Coauthored with Marina Budhos
Published in 2010, by Clarion Books.
An LA Times Book Award finalist and a Finalist for the YALSA Excellence in Nonfiction Award
We were inspired to write this book when we discovered that we each have sugar in oue family backgrounds. Those intriguing tales inspired Marina and I to trace the globe-spanning history of the essence of sweetness, and to seek out the voices of those who led bitter sugar lives. As we discovered, the trail of sugar runs like a bright band through world events, making unexpected and fascinating connections.
Sugar leads us from religious ceremonies in India to Europe’s Middle Ages, when Christians paid high prices to Muslims for what they thought of as an exotic spice, then on to Columbus, who brought the first cane cuttings to the Americas.
Cane–not cotton or tobacco–drove the bloody Atlantic slave trade and took the lives of countless Africans, who toiled on vast sugar plantations under cruel overseers. And yet the vary popularity of sugar gave abolitionists in England the one tool that could finally end the slave trade. Planters then brought in South Asians to work in the cane fields, just as science found new ways to feed the world’s craving for sweetness. Sugar moved, murdered, and freed millions.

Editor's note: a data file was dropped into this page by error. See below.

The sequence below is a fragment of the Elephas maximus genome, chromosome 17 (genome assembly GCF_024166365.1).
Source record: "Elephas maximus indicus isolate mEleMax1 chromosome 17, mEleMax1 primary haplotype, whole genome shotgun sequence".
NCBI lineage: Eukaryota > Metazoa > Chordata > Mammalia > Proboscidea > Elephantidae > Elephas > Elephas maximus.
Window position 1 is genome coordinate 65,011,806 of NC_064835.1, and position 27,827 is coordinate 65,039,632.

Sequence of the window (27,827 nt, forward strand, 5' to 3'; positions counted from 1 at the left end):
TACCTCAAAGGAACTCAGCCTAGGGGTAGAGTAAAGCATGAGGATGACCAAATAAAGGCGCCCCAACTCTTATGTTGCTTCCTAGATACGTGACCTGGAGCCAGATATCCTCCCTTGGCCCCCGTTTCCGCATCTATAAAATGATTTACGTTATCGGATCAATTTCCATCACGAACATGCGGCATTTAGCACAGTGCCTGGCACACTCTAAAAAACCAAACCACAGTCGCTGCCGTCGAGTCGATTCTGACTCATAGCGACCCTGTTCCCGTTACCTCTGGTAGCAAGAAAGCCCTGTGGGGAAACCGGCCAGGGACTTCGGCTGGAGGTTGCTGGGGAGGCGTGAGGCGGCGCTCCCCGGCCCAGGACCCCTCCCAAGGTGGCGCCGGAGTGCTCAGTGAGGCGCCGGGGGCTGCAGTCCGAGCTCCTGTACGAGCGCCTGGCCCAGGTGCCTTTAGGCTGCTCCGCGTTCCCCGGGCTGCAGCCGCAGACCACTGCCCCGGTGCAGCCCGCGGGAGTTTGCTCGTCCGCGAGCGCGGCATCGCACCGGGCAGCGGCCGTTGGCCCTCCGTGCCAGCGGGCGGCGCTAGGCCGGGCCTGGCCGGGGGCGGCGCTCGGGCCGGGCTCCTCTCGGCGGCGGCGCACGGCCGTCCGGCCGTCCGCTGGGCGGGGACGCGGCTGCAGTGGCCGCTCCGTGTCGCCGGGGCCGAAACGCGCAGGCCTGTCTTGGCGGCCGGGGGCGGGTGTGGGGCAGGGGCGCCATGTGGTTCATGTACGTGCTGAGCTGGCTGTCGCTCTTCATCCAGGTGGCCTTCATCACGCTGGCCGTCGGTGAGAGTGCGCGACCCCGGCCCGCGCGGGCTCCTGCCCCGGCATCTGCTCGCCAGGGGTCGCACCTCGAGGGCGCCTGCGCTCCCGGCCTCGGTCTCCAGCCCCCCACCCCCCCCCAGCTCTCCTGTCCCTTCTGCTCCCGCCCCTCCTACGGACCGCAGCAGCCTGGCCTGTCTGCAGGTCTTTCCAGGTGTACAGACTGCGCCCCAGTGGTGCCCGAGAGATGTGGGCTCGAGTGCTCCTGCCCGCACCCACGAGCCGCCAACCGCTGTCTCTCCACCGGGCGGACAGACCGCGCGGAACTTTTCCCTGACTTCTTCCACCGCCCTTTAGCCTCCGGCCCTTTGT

Check out the book’s microsite: http://sugarchangedtheworld.com/
“For a family or classroom wanting to talk about the human consequences of how food comes to our tables, Marc Aronson and Marina Budhos have prepared a bountiful feast, the broad scope of which is captured in their subtitle: “A Story of Magic, Spice, Slavery, Freedom and Science.” These authors, husband and wife, look at sugar, focusing on the human costs, especially in the 18th century, of bringing it from field to table.”
The Washington Post
“Circling the globe and spanning millennia, this eye-opening book is the first collaboration between Marc Aronson, a top historian for young readers, and his wife, Marina Budhos, a novelist with roots in sugar (her father’s family left India for work on a sugar plantation in the Caribbean). Central to sugar’s story is the brutality involved in its manufacture, and the authors use all sorts of sweeteners – personal stories, archival photos, maps and historical anecdotes – to help the medicine go down.”